The first time Ian Cox’s family attempted the Christmas Eve Feast of the Seven Fishes, a beloved Italian tradition, they prepared seven full-sized entrees.
“We couldn’t eat them all, we got so full,” said Cox, a manager at the Wrecking Bar Brewpub in Atlanta. “So over the years we fine-tuned it. Now it’s more like seven tapas dishes spanning the globe. We always do raw oysters, and there’s usually a tuna tartare in there.”
Beth Hamilton, a stay-at-home mom in Atlanta, gets around the seafood surfeit by constructing her annual Feast of the Seven Fishes out of seven varieties of seafood.
“So if we have a seafood gumbo or soup with several different kinds of fish in it, then we count them all. Someone even suggested we do cupcakes decorated with Swedish Fish for dessert.”
Hamilton’s family began preparing the feast with good friends to create a tradition for their kids growing up.
“We love the symbolism of it,” she says. “The seven fishes represent the seven sacraments of the Church, and the number seven is revered in the Bible.”
The funny thing is that neither Hamilton nor Cox is Italian. The even funnier thing is that many Italians have no idea what you’re talking about when you bring it up.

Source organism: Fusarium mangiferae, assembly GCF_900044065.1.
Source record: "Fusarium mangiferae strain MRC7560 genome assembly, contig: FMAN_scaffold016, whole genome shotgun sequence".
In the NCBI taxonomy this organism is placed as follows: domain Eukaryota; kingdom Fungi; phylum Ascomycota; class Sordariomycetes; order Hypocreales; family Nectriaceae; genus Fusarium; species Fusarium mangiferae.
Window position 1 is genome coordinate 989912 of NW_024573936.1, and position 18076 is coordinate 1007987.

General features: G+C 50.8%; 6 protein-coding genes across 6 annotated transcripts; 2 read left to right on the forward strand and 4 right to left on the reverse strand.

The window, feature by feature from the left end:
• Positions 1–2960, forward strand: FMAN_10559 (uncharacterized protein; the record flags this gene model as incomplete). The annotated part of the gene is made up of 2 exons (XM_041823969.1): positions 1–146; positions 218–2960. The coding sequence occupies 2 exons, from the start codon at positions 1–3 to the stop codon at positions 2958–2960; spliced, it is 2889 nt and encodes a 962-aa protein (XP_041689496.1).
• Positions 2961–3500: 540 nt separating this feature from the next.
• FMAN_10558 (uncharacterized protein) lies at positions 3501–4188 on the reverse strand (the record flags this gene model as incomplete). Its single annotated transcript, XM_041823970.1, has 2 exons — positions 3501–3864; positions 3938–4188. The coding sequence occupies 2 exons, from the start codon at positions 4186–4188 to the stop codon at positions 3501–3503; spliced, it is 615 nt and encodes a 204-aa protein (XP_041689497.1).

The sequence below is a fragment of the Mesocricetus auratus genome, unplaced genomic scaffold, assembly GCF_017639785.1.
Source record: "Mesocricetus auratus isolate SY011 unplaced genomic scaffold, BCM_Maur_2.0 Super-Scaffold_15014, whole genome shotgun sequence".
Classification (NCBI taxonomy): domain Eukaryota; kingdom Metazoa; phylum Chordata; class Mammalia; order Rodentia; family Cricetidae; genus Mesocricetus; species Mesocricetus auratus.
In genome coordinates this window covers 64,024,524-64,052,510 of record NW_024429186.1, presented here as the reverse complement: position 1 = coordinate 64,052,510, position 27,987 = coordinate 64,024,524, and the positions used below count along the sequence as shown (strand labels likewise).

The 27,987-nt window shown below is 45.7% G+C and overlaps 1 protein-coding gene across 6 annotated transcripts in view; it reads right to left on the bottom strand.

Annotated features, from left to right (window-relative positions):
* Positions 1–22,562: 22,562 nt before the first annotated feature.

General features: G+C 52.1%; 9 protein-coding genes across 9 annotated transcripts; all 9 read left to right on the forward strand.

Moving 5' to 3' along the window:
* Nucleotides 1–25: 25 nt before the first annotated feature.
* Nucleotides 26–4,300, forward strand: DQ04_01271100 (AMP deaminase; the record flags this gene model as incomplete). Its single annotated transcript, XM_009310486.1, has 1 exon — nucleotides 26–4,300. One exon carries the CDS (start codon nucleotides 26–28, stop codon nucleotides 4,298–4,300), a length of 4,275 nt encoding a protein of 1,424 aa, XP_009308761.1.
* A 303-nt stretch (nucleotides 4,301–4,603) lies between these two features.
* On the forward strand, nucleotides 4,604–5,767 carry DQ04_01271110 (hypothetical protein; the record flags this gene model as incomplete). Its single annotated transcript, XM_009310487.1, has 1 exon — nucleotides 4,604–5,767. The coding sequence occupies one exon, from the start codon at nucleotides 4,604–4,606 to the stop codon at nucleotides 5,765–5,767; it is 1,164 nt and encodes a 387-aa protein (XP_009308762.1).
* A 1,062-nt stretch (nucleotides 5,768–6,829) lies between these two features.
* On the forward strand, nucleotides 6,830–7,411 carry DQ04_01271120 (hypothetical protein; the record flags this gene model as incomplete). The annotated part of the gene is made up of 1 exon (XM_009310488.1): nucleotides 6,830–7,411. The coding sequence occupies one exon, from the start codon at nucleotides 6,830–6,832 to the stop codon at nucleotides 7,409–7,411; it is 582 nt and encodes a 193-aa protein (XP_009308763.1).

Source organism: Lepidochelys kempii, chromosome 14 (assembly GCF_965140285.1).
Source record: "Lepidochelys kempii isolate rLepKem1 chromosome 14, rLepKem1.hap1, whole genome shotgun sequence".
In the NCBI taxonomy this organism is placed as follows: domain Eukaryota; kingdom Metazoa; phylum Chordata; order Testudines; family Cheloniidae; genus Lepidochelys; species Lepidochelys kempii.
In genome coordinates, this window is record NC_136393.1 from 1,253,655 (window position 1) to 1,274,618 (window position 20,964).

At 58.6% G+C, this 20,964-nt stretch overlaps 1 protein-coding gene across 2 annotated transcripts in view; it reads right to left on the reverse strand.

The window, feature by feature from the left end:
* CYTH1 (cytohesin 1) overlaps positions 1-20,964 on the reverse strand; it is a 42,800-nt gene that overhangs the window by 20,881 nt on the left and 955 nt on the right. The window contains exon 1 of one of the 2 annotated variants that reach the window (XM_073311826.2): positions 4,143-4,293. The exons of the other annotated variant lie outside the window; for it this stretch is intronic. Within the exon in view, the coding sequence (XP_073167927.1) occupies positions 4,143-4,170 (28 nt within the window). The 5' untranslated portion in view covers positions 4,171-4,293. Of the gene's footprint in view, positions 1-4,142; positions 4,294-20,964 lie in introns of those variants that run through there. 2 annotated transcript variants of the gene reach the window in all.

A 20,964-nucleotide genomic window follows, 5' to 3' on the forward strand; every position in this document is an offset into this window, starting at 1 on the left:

“I don’t know any Italians who prepare it,” says Riccardo Ullio, the Atlanta restaurateur who owns Sotto Sotto and Fritti in Inman Park. He polled Italian friends in Atlanta and couldn’t find one who had made the meal.
However, the tradition, which originated in Southern Italy as a way of observing Lenten-style abstinence from meat, is widely observed among Italian-Americans in the Northeast and freely adopted by seafood lovers throughout the country.
It makes perfect sense, too.
A carefully prepared fish dinner on a winter night has a special kind of opulence. It is hearty without being overbearing – an indulgence that won’t try to outdo the eggnog. I like to make a seafood dinner on Christmas Eve because I know the next day will involve a full turkey dinner, a plum pudding and far too much wine.
Often I prepare this seafood stew, which borrows a little from cioppino and a little from bouillabaisse. It is incredibly easy to throw together and has a finished flavor that’s grand beyond its ingredients.
It only contains five fishes, however. You could start, as we like to, with some oysters on the half shell or smoked salmon with crackers. That gets you up to six fishes. Caesar salad, with its all-important anchovy, could pull you over the finish line.
Or you’ve always got those Swedish Fish cupcakes.